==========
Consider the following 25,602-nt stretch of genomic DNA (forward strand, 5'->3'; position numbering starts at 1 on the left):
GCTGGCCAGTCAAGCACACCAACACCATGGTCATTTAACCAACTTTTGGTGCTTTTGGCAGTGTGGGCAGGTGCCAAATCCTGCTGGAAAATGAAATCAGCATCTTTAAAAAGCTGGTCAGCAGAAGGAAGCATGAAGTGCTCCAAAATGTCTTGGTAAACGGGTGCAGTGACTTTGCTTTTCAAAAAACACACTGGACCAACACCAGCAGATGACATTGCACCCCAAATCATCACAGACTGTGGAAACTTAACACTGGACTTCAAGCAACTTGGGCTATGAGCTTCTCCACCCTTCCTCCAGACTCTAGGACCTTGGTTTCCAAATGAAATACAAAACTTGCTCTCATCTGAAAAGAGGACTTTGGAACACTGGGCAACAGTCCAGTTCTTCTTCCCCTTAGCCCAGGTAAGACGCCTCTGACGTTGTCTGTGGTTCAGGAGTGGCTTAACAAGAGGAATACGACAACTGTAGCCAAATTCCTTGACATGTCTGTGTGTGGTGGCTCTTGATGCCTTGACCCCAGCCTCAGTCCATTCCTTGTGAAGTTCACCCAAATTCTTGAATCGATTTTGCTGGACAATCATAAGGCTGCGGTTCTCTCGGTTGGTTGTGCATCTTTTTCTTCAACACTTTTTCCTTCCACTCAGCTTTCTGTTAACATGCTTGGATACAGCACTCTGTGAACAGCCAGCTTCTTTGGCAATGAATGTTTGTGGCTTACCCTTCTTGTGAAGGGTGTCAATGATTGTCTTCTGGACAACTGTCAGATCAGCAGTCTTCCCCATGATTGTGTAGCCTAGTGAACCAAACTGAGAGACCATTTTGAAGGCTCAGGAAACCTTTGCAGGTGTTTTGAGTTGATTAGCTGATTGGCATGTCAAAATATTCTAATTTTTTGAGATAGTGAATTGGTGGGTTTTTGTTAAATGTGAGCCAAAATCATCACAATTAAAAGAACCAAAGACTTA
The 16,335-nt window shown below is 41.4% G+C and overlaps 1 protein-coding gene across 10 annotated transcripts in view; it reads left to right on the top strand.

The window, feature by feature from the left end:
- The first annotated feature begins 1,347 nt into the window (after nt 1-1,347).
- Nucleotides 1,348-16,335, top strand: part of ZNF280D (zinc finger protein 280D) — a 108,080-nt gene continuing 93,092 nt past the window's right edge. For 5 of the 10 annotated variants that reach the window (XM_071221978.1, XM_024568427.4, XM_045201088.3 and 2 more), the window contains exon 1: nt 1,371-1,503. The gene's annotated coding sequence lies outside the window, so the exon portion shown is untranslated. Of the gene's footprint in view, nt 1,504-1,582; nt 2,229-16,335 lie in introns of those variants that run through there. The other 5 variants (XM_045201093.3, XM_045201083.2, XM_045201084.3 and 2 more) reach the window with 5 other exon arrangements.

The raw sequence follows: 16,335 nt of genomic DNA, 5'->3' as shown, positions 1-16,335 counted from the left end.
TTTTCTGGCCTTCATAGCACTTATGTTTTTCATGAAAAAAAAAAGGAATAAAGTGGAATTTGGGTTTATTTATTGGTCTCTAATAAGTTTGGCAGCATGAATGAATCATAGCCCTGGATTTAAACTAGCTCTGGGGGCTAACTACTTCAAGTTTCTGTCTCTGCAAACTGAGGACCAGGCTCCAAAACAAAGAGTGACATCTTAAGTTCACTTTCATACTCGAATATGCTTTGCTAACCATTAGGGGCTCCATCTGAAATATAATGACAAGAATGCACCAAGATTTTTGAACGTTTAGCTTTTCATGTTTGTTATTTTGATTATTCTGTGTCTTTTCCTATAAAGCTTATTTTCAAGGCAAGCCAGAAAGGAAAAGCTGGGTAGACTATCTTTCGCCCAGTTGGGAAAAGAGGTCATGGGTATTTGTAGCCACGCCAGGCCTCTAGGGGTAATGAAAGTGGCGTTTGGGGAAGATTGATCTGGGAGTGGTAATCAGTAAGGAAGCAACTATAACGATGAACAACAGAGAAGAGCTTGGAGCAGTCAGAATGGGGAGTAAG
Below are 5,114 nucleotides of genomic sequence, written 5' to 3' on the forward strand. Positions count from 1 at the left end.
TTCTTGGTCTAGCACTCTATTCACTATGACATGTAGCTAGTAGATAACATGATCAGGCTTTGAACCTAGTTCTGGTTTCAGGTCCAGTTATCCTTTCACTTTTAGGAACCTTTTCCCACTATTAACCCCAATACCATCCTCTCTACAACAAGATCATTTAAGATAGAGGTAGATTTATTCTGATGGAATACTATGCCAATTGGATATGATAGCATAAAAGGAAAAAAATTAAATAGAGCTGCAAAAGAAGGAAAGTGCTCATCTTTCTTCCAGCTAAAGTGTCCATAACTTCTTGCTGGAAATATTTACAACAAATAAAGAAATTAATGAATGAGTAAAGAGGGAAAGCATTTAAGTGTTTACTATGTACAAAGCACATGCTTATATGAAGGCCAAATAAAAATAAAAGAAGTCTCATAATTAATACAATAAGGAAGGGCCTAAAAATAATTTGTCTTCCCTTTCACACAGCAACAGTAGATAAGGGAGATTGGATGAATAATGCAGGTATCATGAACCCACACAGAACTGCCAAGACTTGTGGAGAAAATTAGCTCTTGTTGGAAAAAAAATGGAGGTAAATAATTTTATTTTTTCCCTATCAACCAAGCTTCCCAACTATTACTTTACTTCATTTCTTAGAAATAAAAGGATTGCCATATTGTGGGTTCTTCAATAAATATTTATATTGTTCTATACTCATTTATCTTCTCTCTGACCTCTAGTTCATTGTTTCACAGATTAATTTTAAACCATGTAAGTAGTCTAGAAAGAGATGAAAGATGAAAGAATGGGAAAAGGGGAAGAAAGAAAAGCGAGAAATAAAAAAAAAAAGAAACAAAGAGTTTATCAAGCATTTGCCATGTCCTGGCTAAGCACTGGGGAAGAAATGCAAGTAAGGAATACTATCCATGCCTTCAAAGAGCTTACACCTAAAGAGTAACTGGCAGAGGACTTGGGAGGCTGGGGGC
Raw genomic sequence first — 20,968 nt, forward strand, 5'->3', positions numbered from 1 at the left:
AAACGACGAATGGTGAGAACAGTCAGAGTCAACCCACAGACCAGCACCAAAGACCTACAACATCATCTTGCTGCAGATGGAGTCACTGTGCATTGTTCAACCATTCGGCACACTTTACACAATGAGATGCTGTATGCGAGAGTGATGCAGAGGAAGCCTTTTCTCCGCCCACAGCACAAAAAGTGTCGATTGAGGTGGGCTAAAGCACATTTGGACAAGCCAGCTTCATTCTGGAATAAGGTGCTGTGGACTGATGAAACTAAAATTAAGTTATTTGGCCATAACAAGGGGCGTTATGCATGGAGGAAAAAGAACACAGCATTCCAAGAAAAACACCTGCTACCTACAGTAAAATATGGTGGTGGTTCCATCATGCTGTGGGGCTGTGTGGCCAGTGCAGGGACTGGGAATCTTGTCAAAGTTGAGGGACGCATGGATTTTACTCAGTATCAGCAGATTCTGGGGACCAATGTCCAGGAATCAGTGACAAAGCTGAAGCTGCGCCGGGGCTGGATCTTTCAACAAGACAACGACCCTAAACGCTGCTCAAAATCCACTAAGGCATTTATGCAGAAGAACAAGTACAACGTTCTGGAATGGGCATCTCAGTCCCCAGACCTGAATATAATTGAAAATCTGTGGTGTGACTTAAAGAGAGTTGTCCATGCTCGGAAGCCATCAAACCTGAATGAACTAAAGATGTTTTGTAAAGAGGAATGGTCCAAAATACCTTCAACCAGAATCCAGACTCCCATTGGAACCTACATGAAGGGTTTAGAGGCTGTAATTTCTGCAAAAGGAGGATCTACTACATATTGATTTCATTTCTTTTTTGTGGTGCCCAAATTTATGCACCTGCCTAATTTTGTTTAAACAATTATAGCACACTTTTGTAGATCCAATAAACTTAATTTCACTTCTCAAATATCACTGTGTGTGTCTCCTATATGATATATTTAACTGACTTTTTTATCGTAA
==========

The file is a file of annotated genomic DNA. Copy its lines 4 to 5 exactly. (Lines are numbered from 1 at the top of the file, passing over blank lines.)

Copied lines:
The window, feature by feature from the left end:
- The first annotated feature begins 1,347 nt into the window (after nt 1-1,347).